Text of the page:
Charles Rammelkamp

Charles Rammelkamp is Prose Editor for BrickHouse Books in Baltimore. His latest poetry collection, A Magician Among the Spirits, poems about Harry Houdini, is a 2022 Blue Light Press Poetry winner and has just been published.A collection of flash fiction, Presto!, will be published in 2023 by Bamboo Dart Press. Another poetry collection entitled Transcendence has also just been published by BlazeVOX Books.

The Original Garter Girl

My mother’s the one who deserves the credit.
It was her idea, emphasizing the garters,
then tossing them out to the audience,
the men clamoring for them like kids at a baseball game 
fighting for the home run ball.

I was born in Baltimore, 
Dad a house painter, Mom a waitress,
but we moved to Evanston  when I was a kid,
 where I took dance lessons, mainly ballet,
and I danced for the troops with the USO during the war,
then later got into burlesque,
performing at the Club 500 in Chicago,
which was where I became “The Original Garter Girl,”
having already changed my name 
from Elaine Nolan to Taffy O’Neill.

Like I said, it was my mother’s idea.
She came to every show, at the end of which
I’d bestow my garters to selected audience members –
presidents, movie stars, royalty.
I even sent a pair of scented garters to Queen Elizabeth.

By then, I was dancing all over the country 
and Mexico besides; in New York I headlined
at the Cinderella, Samoa and Nut Clubs.
Besides modeling for pinups, 
I also wrote a “Burlesque Backstage” column
for Man-to-Man, a risqué men’s magazine,
starred in Maurice Seymour’s Secrets of an Uncover Model.

Life was good, but in the 1970’s, burlesque began to decline,
and my mom and I moved to Hempstead, New York,
on Long Island, where we opened a real estate brokerage.
I even served on the Hempstead Chamber of Commerce!

The Protégée

I took the name Lily Ann Rose from my first name,
Lillian. Only fourteen when I took the train down to Boston,
even though my body said I was a lot older,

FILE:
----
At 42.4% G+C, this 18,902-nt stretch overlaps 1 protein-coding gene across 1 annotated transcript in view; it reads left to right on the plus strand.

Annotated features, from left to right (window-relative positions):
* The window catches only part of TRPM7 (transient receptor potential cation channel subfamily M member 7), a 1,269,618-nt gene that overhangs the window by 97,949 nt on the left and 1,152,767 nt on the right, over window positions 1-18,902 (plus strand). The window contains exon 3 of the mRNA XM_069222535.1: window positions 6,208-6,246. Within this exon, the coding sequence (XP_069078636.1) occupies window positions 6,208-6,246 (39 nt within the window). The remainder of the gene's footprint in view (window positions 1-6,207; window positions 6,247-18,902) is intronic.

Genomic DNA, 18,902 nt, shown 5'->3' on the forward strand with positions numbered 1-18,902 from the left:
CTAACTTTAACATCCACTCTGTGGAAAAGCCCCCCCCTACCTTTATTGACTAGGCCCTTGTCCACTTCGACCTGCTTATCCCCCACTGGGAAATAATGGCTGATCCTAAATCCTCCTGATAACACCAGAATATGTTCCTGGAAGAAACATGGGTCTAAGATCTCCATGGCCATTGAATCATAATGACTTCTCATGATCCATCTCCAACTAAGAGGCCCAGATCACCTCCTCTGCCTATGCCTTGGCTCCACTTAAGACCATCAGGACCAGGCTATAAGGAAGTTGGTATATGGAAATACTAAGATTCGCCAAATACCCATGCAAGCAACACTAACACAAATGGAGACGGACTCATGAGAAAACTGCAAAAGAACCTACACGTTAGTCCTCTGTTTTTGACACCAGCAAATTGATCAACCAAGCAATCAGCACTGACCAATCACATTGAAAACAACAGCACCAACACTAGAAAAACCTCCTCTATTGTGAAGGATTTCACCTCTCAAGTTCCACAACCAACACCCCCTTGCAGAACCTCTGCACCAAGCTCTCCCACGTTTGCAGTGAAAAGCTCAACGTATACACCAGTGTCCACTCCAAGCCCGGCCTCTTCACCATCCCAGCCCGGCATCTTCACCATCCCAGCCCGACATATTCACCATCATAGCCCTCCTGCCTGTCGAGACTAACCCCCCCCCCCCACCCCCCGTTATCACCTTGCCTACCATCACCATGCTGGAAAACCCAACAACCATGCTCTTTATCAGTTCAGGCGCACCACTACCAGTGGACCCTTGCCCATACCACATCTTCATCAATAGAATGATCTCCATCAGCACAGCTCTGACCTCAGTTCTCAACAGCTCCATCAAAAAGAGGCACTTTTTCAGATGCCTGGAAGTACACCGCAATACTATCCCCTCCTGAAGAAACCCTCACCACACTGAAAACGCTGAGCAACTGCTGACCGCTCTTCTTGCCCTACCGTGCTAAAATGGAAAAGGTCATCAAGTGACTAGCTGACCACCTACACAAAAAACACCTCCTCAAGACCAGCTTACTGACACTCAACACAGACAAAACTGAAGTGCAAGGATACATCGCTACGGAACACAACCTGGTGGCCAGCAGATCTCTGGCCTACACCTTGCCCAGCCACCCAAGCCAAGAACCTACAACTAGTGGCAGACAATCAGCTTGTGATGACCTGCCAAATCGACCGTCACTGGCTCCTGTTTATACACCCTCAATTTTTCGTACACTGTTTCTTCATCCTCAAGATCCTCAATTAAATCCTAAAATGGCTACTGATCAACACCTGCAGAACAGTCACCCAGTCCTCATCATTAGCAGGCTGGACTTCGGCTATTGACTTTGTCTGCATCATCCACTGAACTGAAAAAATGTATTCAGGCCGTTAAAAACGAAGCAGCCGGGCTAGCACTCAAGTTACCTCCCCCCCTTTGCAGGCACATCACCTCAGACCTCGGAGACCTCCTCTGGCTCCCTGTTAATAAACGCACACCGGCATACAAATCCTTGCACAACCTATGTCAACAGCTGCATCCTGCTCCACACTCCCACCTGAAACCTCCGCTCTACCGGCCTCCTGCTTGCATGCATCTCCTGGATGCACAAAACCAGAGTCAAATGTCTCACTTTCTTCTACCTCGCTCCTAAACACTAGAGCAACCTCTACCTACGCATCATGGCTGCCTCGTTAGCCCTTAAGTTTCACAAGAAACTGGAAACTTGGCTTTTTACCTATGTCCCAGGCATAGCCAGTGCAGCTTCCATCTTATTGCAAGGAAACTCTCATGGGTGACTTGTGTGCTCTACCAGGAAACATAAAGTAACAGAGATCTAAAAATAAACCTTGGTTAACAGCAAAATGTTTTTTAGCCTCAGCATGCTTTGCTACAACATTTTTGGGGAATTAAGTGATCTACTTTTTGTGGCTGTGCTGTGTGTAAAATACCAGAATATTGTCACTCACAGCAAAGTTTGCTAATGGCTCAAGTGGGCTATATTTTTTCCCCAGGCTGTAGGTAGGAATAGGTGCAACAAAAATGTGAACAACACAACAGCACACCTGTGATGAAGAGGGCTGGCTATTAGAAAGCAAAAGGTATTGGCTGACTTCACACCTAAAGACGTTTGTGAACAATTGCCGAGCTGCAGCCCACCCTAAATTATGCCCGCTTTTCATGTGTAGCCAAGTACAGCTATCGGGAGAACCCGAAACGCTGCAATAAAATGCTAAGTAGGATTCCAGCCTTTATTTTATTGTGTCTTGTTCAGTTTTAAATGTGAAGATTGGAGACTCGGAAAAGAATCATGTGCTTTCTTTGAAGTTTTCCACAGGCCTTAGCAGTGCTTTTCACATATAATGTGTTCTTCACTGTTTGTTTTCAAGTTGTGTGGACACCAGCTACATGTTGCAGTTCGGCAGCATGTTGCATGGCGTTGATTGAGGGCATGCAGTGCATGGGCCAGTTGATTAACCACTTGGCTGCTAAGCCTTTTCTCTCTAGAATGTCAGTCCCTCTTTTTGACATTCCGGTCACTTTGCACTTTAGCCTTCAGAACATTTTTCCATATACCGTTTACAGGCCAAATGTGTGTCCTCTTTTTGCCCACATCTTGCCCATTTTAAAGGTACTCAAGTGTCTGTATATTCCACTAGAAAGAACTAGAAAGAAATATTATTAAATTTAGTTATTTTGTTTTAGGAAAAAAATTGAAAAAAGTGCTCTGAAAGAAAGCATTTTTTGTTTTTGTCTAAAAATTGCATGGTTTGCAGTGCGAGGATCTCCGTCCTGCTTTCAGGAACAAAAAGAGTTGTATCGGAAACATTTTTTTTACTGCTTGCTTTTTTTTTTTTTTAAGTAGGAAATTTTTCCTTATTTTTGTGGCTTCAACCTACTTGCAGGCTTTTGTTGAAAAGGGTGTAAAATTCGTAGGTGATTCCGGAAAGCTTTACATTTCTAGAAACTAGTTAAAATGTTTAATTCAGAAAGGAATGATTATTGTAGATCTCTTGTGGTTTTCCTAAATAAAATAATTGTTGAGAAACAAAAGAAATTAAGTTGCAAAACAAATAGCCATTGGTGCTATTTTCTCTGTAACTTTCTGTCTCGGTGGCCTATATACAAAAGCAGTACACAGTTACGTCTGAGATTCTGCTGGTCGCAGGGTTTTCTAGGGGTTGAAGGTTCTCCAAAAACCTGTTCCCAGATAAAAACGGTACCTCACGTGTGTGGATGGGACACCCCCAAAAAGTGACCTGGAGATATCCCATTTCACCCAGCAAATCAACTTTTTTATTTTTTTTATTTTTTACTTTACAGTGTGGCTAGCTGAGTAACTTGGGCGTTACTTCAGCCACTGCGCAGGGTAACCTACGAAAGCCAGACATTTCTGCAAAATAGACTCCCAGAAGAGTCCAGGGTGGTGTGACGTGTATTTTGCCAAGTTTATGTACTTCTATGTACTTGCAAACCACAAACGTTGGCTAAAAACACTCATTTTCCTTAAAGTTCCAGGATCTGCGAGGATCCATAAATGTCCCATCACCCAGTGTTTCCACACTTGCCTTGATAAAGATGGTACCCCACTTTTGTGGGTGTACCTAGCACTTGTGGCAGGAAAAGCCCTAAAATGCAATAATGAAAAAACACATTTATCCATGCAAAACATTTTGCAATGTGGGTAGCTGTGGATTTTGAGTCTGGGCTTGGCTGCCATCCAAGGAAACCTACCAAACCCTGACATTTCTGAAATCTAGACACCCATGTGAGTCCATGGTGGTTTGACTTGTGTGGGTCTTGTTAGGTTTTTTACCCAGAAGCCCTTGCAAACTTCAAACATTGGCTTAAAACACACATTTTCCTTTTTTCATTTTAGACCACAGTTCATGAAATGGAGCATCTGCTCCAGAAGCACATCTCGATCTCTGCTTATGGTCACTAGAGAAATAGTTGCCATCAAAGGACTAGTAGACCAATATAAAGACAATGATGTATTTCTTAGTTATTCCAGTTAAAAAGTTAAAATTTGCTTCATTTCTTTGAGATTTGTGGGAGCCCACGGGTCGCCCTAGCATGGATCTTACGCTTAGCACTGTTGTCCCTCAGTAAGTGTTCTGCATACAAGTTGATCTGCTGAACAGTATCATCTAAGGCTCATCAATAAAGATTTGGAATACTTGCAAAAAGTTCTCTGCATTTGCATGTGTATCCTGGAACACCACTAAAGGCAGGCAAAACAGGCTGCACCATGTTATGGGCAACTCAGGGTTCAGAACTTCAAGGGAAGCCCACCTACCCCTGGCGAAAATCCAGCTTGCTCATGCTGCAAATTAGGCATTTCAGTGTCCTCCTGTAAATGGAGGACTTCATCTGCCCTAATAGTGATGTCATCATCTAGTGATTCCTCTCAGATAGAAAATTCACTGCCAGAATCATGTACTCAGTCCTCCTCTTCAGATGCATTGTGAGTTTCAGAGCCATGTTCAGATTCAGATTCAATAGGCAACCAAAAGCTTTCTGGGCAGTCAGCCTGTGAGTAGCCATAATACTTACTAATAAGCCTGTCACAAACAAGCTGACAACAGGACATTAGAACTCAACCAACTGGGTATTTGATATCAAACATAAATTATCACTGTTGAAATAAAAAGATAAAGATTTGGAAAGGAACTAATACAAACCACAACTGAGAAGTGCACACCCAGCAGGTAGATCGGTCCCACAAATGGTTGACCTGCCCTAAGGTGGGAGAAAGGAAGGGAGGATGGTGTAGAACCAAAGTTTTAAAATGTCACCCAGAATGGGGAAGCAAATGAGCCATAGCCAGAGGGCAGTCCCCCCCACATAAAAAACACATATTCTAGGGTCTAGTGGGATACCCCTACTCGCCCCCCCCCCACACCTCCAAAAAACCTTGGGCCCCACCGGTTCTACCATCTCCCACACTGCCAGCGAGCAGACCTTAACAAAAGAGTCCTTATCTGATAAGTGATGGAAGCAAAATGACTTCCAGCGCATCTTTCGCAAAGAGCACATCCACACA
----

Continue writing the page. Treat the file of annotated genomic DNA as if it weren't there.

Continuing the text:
I talked my way into the chorus line
at the Casino Club in Scollay Square.
JFK even romanced me for a night once –
until he learned I was only fifteen.

Soon enough I got to be friends with Sally Keith,
the “Queen of the Tassels,” who headlined 
at the Crawford House. I drove her around 
in her gold Cadillac, leopard-covered seats, 
monogrammed doors even though 
I was fourteen and didn’t have a license –
Sally was such a shitty driver, she didn’t care.
Also got her in and out of bed 
when she drank too much =
Sally was always getting shitfaced.

The Crawford even had a cocktail in her honor –
The Tassel Tosser, brandy, anisette and Triple Sec.
We always wore Sally’s diamond necklaces for safekeeping,
the rest of her jewelry in a safe deposit box in the bank
after a couple of guys broke into her room at the Crawford House,
made off with furs and jewelry.
Sally made the front page, showing her bruises.
Her niece Susan Weiss said it was a publicity stunt,
but I call bullshit on that.
Another time when the Crawford House caught on fire,
Sally muscled past the firemen to make sure her stuff was ok.
The Boston Herald tabloid headline read:
Sally Keith Grinds Her Way into Blaze, Bumps Fireman.

But I got out of the business when I turned 21.
I was sick of the travel and all the trouble.
Once I got arrested when I raised the parasol 
I was using as a prop to cover my boobs
instead of lowering it, when the special bra dropped.
A “wardrobe malfunction,” all right:
Janet Jackson stole my act!

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